Directors Diary


A year in review.


When evaluating 2023 there are many highs and lows both personally and professionally. 2023 was   to be a year of stability, a chance to regroup and move forward in a way we have not be able to since 2020.  While it was not quite all that, we certainly have regrouped, we have consistently steered the team in a positive direction looking to stretch our pedagogy and performance across the board.  And much has been achieved.

Child care and kindergarten as a whole have been under enormous pressure since 2020 and this has not really abated over 2023.  Government changes offering Free Kinder (that is not entirely free) and increasing the hours of Funded 3-year-old kinder has meant quite a scramble across the sector.  More families are wanting to take up the option of Free Kinder and the increase in funded hours for their children, which is the whole point of the government initiative, so that has been successful .  Our challenge has been in the increase in children and being able to appropriately staff the rooms with suitably qualified teachers.

We have been on a continuous recruitment drive throughout 2023.  We have not stopped advertising for educators. Our enrolment of children for 2024 is a significant increase from 2023, each day has increased by 10 to 18 children, which is 4 additional educators. The increase has come mostly from within.  Existing families looking to increase working days and hence an increase in care.  Perhaps a response to interest rate hikes and the general cost of living crisis, which has affected us all.

As is the cyclical nature of childcare, we had low numbers in our preschool this year, with some days only having 20 children or less.  Our three-year-old program, however was at capacity. 2024 sees the capacity group of three-year-old children moving to Preschool.  Our three-year-old room is also full for 2024 with children from both Prekinder and Juniors moving into this space.  The funding of the 3-year-old cohort has meant a closer adherence to the school admission date 30th April, as we need to ensure every child has a full year of both 3 and 4-year-old kindergarten prior to school commencement.

We have been very pleased to have employed a number of educators on working holiday Visas from Ireland. The Irish community is quite big in Port Phillip and word of mouth has helped us in recruiting new teachers.  We are happy to advise that some are looking for sponsorship to increase their stay in Australia.  We were successful in 2020 in sponsoring Amy who is currently team leader of the 3-year-old kinder and this year we have also successfully sponsored Sarah who is part of the toddler’s team.  We are currently completing the paperwork to sponsor Anna who is working with the nursery team.  All of our Irish teachers have been a big asset to the centre and now we are sponsoring, we know they are with us for a further 4 years, which is mutually beneficial.

If you ask anyone working in early childhood about the current challenges that they face, I can guarantee they will mention the rise in children who are struggling with emotional regulation.  What we have faced in 2022 and again in 2023 is indicative of a whole generation of children in early childhood settings.

We  have seen a significant rise in children who are struggling with their emotional regulation.  This type of challenge for children is on the rise across both the early childhood and school sectors.  This, in part,  is an effect of many families not being able to partake in many social situations which help children learn how to exist with people other than their family.  There was also an inability for families to access maternal child health and other allied health supports, face to face, through 2020-21. Generally, there has been a lack of exposure for young children to many of the experiences that teach us to about emotional regulation.  For 2 years there were no birthday parties to attend, no sports, no swimming lessons, no play dates, no street parties, no BBQ’s with friends.  All of these very normal interactions give opportunities for children to test their boundaries, learn to interact with others from multiple generations, learn how to navigate social relationships and experience and come to understand social norms.   As many of our children missed these usual social situations they are now struggling when learning to navigate relationships with their peers in group situations and with adults outside of their family such as teachers in education settings.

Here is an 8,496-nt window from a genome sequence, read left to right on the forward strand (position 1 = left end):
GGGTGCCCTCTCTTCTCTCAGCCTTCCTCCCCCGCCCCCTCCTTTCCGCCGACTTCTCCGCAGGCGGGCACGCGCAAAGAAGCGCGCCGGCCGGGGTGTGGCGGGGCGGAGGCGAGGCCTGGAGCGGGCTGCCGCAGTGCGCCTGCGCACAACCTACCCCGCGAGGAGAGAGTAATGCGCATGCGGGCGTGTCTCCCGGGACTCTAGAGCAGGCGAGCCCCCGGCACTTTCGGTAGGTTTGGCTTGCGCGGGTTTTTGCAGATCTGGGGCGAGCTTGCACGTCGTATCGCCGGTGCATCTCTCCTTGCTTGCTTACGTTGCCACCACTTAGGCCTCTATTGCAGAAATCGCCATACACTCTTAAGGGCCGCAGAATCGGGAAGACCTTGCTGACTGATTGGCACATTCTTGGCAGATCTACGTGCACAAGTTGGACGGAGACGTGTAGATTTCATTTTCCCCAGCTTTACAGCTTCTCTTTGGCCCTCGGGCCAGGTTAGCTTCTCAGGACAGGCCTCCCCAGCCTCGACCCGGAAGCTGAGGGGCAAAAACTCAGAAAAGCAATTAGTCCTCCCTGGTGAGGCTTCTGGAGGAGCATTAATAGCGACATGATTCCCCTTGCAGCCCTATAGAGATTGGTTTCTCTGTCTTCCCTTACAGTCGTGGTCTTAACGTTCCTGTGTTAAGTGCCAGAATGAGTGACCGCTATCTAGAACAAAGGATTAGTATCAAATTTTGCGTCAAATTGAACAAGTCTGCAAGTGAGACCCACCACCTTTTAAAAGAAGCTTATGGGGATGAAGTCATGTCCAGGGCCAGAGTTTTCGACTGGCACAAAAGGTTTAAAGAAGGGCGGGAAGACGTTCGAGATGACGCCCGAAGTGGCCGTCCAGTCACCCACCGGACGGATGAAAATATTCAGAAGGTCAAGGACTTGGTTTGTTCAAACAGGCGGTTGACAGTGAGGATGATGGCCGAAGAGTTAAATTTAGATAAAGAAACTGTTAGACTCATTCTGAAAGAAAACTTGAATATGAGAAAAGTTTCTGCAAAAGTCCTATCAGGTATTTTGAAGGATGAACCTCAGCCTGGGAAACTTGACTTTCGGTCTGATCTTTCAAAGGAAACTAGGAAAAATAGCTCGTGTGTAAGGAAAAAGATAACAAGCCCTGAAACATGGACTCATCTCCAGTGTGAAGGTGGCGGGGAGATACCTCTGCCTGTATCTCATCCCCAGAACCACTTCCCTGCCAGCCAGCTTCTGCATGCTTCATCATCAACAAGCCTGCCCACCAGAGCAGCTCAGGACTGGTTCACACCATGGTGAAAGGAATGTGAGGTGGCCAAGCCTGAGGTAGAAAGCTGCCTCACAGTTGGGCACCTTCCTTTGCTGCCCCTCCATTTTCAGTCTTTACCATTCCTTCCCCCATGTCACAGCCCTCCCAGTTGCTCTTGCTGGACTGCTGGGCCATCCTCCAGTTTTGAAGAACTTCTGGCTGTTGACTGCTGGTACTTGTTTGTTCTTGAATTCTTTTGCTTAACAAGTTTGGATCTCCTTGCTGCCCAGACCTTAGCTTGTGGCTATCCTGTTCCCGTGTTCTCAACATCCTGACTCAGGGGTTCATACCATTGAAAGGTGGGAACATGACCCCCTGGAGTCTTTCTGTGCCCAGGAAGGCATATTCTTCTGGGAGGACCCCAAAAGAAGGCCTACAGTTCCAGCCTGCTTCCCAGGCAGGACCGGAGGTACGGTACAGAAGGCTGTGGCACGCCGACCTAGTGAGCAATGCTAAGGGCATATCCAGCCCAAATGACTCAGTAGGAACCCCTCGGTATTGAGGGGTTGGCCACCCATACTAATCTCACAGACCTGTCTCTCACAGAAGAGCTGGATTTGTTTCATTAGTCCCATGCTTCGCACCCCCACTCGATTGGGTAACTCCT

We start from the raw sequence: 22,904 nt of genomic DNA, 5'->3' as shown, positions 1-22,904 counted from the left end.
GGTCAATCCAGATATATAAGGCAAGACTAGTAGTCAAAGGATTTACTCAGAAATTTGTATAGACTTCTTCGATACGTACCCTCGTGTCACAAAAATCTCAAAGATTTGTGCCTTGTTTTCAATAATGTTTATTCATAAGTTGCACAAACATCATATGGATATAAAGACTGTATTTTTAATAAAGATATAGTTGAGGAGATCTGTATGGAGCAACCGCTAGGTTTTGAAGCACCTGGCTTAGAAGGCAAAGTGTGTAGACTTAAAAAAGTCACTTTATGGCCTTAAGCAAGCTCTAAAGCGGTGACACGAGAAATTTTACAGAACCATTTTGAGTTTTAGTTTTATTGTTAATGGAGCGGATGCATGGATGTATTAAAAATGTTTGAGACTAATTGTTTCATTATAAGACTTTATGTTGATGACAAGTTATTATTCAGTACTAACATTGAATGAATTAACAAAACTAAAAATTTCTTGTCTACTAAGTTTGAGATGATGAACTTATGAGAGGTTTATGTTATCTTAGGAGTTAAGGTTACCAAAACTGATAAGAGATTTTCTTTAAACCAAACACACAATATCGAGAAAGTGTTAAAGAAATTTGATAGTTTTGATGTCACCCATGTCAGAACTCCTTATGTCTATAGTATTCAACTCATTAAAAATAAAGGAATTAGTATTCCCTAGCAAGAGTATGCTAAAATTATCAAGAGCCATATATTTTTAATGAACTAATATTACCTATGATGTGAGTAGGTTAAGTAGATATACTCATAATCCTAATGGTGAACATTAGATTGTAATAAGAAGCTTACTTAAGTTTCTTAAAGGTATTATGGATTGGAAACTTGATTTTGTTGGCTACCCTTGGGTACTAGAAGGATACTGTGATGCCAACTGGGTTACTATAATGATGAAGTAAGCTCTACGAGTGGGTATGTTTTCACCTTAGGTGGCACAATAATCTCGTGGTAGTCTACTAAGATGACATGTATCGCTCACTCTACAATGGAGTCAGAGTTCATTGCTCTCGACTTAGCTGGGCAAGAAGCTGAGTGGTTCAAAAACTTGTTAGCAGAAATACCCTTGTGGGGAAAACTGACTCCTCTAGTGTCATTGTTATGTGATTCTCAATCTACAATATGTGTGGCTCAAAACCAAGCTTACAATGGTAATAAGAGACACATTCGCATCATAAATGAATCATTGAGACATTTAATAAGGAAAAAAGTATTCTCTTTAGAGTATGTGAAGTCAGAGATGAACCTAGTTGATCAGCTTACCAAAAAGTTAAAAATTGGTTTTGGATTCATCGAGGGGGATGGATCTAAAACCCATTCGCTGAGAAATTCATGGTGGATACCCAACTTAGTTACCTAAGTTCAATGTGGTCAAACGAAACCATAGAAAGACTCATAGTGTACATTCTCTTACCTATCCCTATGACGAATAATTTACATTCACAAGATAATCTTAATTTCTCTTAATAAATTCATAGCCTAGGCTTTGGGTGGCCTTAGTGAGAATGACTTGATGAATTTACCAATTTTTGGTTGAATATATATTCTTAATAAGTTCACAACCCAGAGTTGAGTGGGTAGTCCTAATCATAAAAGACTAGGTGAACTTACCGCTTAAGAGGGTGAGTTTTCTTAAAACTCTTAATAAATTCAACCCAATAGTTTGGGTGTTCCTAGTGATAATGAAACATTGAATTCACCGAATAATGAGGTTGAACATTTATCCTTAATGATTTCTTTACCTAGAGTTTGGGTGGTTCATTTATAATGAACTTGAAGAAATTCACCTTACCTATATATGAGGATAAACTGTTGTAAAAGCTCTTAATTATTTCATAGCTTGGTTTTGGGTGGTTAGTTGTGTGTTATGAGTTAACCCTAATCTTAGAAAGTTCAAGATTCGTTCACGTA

Teaching young children to firstly recognise and name their emotions and then regulate their emotions has been a major focus for our educators and our educational leaders right through 2023.  This focus is not just with our three and four-year-old children but includes younger groups, as we are supporting children in both the prekinder and juniors’ rooms as well. We have found ourselves supporting more families and children than we would usually, helping them by seeking allied health support and guidance from preschool field officers, and through inclusion support services.

The educator team have all recently completed their appraisals for 2023. One of the questions relates to their biggest challenge this year, and for nearly all, the challenge has been supporting children with emotional regulation. As a team we have been on a continual learning journey, taking onboard as much information as we can, from as many resources as possible, engaging in face to face support, online courses and lectures via conferences across Australia. Amy attended the recent Early Childhood Australia conference in Adelaide and one of the most heavily attended sessions was “Supporting Educators to respond to children’s behaviours.”  Amy came away a little disappointed that there was nothing discussed that was new to her, no little nugget to take back and use.  Upon reflection she realized that the fact there was nothing new, reinforced everything that we were currently doing and strengthened her resolve to continue to implement our current plans and strategies.  We were already applying the best techniques.